Edited by Gavriel D. Rosenfeld

Edited by Gavriel D. Rosenfeld

Wednesday, April 4, 2018

Fifty Years Later: Martin Luther King in Alternate History

To mark the 50th anniversary of the tragic assassination of Martin Luther King in 1968, I thought it would be worth reflecting on how he has been portrayed in works of alternate history. 

More often than not, commentators have employed “fast forward” counterfactuals. This kind of counterfactual advances the tape of history and imagines how the later occurrence of historical events would have affected their significance. This method has commonly been applied to the lives of key historic individuals, usually by pushing back the date of their death.   

How would King be viewed today if he had lived a longer life?

One hypothesis is that he would have moved in a more radical political direction  
In his book, The Radical King, Cornel West has written:

Had he lived longer, he would have been able to devote more time to fighting issues relating to both class and race.  This would have made him more controversial and his legacy might be less hallowed.   He might never have had a holiday named for him.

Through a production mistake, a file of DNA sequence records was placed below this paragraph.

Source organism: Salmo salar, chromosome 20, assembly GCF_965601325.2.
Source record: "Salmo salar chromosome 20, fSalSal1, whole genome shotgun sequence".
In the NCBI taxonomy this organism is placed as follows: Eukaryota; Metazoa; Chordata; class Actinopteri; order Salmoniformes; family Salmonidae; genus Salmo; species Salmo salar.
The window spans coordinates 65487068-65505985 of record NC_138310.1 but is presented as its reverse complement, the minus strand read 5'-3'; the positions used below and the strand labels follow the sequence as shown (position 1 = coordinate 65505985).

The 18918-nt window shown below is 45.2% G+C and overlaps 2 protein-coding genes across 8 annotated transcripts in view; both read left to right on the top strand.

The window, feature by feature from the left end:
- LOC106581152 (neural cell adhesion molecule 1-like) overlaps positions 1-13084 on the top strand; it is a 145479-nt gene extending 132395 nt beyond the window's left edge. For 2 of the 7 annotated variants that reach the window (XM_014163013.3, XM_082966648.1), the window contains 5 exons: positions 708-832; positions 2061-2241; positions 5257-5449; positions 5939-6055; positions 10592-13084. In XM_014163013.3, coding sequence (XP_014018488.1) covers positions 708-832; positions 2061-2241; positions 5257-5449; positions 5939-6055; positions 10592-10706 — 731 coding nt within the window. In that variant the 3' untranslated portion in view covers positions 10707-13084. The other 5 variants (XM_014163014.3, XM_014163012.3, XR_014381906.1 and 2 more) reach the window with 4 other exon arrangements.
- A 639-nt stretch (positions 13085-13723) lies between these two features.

In his essay, “Afterword: Interview with Dr. King on his 80th Birthday,” published in April 4, 1968: Martin Luther King, Jr.'s Death and How It Changed America (New York, 2009), Michael Eric Dyson declared:

Similarly, Bill Shipp, in his essay, “What Would Dr. King Think of His Dream Now?” in: The Ape-slayer and Other Snapshots: A Collection of Random Writings, remarked:

It is hard to imagine viewing King as anything but a martyred hero, but fast forward counterfactuals make clear that an individual’s significance depends profoundly on the temporal vantage point from which it is assessed.  A longer life usually means more opportunities for failure; a life cut short, by contrast, evokes missed opportunities and chances never taken advantage of.

Another method of portraying MLK in alternate history was visible in Richard Dreyfuss and Harry Turtledove’s novel, The Two Georges (1996).